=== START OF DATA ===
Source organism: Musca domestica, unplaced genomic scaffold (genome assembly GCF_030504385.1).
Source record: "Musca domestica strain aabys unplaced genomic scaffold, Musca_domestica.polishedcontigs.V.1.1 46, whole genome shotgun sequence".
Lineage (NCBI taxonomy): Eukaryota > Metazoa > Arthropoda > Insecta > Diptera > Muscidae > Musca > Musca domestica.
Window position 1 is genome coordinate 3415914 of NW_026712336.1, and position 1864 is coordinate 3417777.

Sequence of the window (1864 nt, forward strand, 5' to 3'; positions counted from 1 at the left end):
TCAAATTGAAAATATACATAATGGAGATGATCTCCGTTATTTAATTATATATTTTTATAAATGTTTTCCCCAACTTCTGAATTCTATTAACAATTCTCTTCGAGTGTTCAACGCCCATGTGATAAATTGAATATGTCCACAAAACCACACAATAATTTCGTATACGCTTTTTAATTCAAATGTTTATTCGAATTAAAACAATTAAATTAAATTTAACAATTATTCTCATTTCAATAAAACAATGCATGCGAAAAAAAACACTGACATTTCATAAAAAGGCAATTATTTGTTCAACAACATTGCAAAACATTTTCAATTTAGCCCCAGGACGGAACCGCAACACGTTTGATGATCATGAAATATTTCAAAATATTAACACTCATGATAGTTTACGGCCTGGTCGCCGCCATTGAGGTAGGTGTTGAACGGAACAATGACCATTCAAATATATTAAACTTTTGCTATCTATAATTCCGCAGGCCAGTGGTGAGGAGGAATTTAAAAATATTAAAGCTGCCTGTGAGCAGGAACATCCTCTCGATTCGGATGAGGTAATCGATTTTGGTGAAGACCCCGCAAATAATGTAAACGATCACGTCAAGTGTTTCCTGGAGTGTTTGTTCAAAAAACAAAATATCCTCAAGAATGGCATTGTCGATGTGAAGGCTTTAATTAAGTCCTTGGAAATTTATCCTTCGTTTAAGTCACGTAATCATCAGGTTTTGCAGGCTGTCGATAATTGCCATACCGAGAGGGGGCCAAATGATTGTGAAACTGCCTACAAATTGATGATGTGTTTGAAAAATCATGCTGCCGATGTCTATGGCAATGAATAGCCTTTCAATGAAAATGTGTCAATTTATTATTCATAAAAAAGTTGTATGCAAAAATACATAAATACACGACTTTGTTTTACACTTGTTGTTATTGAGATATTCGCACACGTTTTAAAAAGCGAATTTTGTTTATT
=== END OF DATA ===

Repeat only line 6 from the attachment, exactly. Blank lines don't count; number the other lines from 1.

TCAAATTGAAAATATACATAATGGAGATGATCTCCGTTATTTAATTATATATTTTTATAAATGTTTTCCCCAACTTCTGAATTCTATTAACAATTCTCTTCGAGTGTTCAACGCCCATGTGATAAATTGAATATGTCCACAAAACCACACAATAATTTCGTATACGCTTTTTAATTCAAATGTTTATTCGAATTAAAACAATTAAATTAAATTTAACAATTATTCTCATTTCAATAAAACAATGCATGCGAAAAAAAACACTGACATTTCATAAAAAGGCAATTATTTGTTCAACAACATTGCAAAACATTTTCAATTTAGCCCCAGGACGGAACCGCAACACGTTTGATGATCATGAAATATTTCAAAATATTAACACTCATGATAGTTTACGGCCTGGTCGCCGCCATTGAGGTAGGTGTTGAACGGAACAATGACCATTCAAATATATTAAACTTTTGCTATCTATAATTCCGCAGGCCAGTGGTGAGGAGGAATTTAAAAATATTAAAGCTGCCTGTGAGCAGGAACATCCTCTCGATTCGGATGAGGTAATCGATTTTGGTGAAGACCCCGCAAATAATGTAAACGATCACGTCAAGTGTTTCCTGGAGTGTTTGTTCAAAAAACAAAATATCCTCAAGAATGGCATTGTCGATGTGAAGGCTTTAATTAAGTCCTTGGAAATTTATCCTTCGTTTAAGTCACGTAATCATCAGGTTTTGCAGGCTGTCGATAATTGCCATACCGAGAGGGGGCCAAATGATTGTGAAACTGCCTACAAATTGATGATGTGTTTGAAAAATCATGCTGCCGATGTCTATGGCAATGAATAGCCTTTCAATGAAAATGTGTCAATTTATTATTCATAAAAAAGTTGTATGCAAAAATACATAAATACACGACTTTGTTTTACACTTGTTGTTATTGAGATATTCGCACACGTTTTAAAAAGCGAATTTTGTTTATT